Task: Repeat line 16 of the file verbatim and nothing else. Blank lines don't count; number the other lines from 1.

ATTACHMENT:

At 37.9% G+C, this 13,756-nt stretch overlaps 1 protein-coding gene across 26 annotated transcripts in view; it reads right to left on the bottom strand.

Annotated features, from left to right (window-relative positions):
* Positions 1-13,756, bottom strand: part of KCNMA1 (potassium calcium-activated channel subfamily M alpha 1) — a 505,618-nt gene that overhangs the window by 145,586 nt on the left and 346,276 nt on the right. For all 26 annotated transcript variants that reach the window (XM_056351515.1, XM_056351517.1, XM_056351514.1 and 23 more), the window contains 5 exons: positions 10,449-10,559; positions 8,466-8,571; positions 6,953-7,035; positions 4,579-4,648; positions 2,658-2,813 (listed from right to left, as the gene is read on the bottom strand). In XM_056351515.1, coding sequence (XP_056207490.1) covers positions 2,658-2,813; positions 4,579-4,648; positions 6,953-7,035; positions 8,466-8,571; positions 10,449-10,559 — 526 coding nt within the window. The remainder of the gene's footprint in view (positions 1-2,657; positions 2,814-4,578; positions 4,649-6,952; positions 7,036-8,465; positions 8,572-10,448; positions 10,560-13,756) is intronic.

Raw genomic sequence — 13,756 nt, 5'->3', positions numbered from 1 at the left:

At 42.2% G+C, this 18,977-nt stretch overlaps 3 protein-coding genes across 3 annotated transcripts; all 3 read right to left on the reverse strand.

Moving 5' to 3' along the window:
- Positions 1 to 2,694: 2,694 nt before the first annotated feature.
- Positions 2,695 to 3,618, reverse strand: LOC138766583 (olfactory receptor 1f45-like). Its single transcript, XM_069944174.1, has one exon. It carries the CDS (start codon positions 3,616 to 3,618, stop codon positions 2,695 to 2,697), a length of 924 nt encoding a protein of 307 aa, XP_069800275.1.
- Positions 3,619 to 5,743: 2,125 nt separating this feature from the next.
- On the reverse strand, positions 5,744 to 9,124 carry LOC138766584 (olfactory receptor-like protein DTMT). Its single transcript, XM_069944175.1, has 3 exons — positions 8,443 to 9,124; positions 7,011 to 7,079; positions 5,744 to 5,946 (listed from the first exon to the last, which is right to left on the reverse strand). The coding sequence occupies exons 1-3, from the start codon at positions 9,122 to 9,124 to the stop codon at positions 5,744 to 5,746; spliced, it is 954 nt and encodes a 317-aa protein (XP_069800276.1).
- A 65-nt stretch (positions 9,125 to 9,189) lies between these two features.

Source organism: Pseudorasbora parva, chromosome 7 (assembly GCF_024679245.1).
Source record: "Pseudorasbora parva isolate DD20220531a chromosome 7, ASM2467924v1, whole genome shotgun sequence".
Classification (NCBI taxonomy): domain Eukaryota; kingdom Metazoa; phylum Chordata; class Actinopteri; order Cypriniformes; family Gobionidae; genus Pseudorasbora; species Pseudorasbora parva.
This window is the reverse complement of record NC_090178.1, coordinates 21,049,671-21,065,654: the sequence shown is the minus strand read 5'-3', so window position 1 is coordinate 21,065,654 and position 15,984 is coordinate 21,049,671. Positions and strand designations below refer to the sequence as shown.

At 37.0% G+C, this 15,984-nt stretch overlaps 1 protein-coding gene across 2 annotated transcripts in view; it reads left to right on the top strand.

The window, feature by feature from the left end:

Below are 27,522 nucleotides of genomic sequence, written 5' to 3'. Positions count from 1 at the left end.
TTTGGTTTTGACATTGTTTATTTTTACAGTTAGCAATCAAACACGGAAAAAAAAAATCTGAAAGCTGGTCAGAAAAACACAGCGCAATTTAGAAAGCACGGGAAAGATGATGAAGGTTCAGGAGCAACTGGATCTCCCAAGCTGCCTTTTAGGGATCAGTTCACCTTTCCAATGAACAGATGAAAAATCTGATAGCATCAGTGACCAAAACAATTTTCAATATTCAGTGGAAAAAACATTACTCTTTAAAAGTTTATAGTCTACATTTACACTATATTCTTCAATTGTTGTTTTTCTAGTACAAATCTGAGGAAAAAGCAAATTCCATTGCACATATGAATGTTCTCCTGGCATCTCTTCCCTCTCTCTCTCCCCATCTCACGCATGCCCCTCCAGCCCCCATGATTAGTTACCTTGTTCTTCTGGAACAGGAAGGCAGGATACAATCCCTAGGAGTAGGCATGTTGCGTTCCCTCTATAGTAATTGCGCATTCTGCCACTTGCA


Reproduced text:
At 37.0% G+C, this 15,984-nt stretch overlaps 1 protein-coding gene across 2 annotated transcripts in view; it reads left to right on the top strand.